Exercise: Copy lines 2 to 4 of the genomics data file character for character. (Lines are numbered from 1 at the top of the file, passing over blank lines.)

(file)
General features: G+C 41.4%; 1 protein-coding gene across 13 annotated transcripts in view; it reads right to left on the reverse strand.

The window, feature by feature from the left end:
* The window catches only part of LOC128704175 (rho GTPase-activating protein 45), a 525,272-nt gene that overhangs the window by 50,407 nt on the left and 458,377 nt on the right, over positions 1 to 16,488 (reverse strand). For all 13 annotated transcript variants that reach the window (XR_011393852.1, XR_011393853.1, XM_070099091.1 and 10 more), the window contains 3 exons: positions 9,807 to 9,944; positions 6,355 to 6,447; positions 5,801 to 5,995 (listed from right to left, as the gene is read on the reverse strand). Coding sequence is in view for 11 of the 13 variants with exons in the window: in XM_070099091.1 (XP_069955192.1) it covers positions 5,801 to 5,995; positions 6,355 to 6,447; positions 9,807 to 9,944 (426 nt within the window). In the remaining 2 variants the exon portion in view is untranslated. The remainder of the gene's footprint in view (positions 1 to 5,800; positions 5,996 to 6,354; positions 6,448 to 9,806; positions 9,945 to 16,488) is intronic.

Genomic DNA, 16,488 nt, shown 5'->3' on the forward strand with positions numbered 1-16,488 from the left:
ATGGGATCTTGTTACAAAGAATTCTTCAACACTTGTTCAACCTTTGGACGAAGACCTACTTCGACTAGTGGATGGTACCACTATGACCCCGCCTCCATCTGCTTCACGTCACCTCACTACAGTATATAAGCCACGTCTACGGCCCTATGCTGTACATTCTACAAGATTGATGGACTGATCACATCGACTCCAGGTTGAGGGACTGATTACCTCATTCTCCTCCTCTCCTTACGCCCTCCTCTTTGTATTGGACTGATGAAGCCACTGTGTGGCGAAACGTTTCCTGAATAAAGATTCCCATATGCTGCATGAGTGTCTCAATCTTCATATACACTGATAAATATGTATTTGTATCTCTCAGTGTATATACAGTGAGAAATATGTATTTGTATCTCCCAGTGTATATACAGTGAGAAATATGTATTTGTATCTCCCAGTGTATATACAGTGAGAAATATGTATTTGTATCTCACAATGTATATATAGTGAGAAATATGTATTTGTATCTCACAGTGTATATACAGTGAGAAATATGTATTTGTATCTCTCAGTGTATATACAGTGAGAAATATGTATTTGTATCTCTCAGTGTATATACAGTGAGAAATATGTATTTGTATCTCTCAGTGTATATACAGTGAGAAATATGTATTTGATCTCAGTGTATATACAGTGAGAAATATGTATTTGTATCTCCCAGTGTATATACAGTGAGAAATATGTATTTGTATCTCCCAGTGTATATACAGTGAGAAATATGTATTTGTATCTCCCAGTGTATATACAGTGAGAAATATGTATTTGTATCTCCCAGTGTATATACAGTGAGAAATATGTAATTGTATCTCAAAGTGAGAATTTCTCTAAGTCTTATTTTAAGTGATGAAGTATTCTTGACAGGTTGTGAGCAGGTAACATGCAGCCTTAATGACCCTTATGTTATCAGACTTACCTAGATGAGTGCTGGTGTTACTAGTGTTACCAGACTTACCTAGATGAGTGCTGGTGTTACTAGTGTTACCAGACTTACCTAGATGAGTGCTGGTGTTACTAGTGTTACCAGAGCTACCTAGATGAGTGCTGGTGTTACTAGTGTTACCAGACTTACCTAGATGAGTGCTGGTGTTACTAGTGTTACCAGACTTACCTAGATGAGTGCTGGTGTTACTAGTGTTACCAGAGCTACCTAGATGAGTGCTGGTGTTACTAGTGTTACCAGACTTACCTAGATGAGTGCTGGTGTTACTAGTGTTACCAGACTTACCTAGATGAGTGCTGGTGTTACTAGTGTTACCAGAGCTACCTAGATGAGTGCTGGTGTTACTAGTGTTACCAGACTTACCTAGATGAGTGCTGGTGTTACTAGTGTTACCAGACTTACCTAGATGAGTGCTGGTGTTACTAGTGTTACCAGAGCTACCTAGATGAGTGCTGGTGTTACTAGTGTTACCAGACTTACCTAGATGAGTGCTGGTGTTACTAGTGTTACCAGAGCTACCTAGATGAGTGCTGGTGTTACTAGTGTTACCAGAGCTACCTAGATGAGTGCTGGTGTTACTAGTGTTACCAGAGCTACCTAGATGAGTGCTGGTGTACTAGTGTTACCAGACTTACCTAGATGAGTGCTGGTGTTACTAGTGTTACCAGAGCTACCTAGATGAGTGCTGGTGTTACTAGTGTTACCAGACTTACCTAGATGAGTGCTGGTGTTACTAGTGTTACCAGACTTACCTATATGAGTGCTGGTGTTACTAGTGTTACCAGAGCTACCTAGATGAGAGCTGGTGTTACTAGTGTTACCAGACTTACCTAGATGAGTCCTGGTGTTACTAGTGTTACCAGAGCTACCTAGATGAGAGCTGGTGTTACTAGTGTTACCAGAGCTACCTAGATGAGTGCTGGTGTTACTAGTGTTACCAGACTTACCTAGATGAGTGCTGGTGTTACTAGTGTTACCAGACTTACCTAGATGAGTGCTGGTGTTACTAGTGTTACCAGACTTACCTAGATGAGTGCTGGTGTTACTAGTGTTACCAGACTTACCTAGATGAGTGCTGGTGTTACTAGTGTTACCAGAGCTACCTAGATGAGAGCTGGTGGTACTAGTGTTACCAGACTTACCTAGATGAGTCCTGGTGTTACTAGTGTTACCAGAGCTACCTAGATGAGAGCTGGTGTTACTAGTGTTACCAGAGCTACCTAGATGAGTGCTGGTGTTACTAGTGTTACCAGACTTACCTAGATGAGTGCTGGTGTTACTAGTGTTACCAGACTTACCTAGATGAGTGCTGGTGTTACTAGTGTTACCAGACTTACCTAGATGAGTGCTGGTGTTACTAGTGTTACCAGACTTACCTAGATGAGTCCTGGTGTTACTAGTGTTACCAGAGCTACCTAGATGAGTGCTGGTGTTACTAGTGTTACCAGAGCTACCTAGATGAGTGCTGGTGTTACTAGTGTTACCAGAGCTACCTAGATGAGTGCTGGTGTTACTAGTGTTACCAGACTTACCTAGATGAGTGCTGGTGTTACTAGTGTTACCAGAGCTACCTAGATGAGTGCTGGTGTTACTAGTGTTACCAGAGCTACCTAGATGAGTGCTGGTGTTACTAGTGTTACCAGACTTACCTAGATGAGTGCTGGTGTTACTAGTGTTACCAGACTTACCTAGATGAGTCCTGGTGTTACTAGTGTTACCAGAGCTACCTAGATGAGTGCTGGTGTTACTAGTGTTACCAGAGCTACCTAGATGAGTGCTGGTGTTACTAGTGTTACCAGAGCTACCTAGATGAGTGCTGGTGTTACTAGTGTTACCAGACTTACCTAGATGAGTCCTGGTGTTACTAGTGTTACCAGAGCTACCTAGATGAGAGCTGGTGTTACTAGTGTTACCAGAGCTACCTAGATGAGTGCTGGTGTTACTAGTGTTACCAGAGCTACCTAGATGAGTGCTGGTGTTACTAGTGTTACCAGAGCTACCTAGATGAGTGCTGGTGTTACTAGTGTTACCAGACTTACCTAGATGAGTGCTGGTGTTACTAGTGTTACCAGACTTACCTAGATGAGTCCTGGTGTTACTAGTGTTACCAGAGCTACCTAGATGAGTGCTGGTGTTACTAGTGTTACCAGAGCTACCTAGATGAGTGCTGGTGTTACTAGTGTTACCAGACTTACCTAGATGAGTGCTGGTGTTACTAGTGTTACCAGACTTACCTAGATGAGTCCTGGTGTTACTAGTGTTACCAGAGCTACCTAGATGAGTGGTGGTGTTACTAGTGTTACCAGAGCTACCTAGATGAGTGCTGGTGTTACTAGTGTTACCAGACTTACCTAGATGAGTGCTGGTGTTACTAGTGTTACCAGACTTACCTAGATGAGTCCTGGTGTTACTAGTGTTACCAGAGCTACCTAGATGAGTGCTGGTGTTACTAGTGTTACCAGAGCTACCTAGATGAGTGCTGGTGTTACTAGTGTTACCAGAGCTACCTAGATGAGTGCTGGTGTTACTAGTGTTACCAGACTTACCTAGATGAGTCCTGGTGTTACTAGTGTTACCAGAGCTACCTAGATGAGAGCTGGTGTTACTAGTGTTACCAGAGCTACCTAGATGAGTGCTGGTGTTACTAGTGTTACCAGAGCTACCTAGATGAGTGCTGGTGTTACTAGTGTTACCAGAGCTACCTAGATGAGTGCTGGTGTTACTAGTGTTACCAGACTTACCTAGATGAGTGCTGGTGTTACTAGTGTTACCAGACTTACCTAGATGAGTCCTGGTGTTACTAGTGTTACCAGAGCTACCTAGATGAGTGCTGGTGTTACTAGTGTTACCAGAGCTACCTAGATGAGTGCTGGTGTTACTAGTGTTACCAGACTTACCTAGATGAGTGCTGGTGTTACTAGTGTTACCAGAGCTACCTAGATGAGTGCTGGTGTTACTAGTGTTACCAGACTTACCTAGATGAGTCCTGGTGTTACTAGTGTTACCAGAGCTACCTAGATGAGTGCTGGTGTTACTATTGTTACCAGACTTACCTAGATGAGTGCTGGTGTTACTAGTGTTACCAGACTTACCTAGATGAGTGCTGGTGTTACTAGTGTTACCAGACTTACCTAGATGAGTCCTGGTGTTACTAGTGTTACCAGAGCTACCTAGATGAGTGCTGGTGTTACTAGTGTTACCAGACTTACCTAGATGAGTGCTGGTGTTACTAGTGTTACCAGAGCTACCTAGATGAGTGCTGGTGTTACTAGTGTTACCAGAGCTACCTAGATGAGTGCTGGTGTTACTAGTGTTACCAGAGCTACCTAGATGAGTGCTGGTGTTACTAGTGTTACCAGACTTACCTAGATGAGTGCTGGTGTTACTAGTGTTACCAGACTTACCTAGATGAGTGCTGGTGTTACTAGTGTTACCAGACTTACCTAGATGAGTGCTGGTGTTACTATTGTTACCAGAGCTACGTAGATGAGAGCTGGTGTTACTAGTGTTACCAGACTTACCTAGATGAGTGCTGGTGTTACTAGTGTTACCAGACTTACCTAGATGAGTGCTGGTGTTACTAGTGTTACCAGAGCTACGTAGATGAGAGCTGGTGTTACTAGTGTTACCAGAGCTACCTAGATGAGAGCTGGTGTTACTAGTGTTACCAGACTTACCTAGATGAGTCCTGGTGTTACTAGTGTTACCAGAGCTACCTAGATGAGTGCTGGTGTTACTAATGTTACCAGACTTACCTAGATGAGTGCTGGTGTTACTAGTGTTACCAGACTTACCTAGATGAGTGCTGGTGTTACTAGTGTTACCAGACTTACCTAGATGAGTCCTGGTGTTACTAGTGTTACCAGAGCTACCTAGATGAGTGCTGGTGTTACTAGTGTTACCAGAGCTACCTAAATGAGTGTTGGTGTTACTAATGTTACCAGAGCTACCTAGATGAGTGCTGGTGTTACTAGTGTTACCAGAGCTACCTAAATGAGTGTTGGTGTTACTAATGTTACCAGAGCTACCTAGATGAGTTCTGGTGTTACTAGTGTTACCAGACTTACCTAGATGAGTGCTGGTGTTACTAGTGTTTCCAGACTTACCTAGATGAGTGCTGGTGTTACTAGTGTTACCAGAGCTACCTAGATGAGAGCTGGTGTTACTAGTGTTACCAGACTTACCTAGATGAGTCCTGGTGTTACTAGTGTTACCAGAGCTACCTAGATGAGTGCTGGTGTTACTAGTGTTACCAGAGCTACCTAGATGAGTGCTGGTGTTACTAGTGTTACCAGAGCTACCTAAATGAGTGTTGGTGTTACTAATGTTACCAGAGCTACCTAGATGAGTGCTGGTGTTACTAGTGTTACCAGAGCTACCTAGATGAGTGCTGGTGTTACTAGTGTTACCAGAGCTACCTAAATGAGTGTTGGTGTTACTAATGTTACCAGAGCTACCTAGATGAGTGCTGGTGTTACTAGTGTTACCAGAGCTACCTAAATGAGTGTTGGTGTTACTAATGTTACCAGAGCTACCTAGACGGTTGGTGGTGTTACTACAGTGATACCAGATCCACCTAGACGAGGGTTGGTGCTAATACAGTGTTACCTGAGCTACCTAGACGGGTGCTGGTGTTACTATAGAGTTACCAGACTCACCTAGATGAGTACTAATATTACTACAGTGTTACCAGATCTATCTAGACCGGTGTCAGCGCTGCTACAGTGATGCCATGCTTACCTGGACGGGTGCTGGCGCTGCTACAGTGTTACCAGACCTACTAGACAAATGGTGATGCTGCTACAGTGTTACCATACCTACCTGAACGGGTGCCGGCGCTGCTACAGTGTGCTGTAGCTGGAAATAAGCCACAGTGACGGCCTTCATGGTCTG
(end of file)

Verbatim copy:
The window, feature by feature from the left end:
* The window catches only part of LOC128704175 (rho GTPase-activating protein 45), a 525,272-nt gene that overhangs the window by 50,407 nt on the left and 458,377 nt on the right, over positions 1 to 16,488 (reverse strand). For all 13 annotated transcript variants that reach the window (XR_011393852.1, XR_011393853.1, XM_070099091.1 and 10 more), the window contains 3 exons: positions 9,807 to 9,944; positions 6,355 to 6,447; positions 5,801 to 5,995 (listed from right to left, as the gene is read on the reverse strand). Coding sequence is in view for 11 of the 13 variants with exons in the window: in XM_070099091.1 (XP_069955192.1) it covers positions 5,801 to 5,995; positions 6,355 to 6,447; positions 9,807 to 9,944 (426 nt within the window). In the remaining 2 variants the exon portion in view is untranslated. The remainder of the gene's footprint in view (positions 1 to 5,800; positions 5,996 to 6,354; positions 6,448 to 9,806; positions 9,945 to 16,488) is intronic.

Genomic DNA, 16,488 nt, shown 5'->3' on the forward strand with positions numbered 1-16,488 from the left: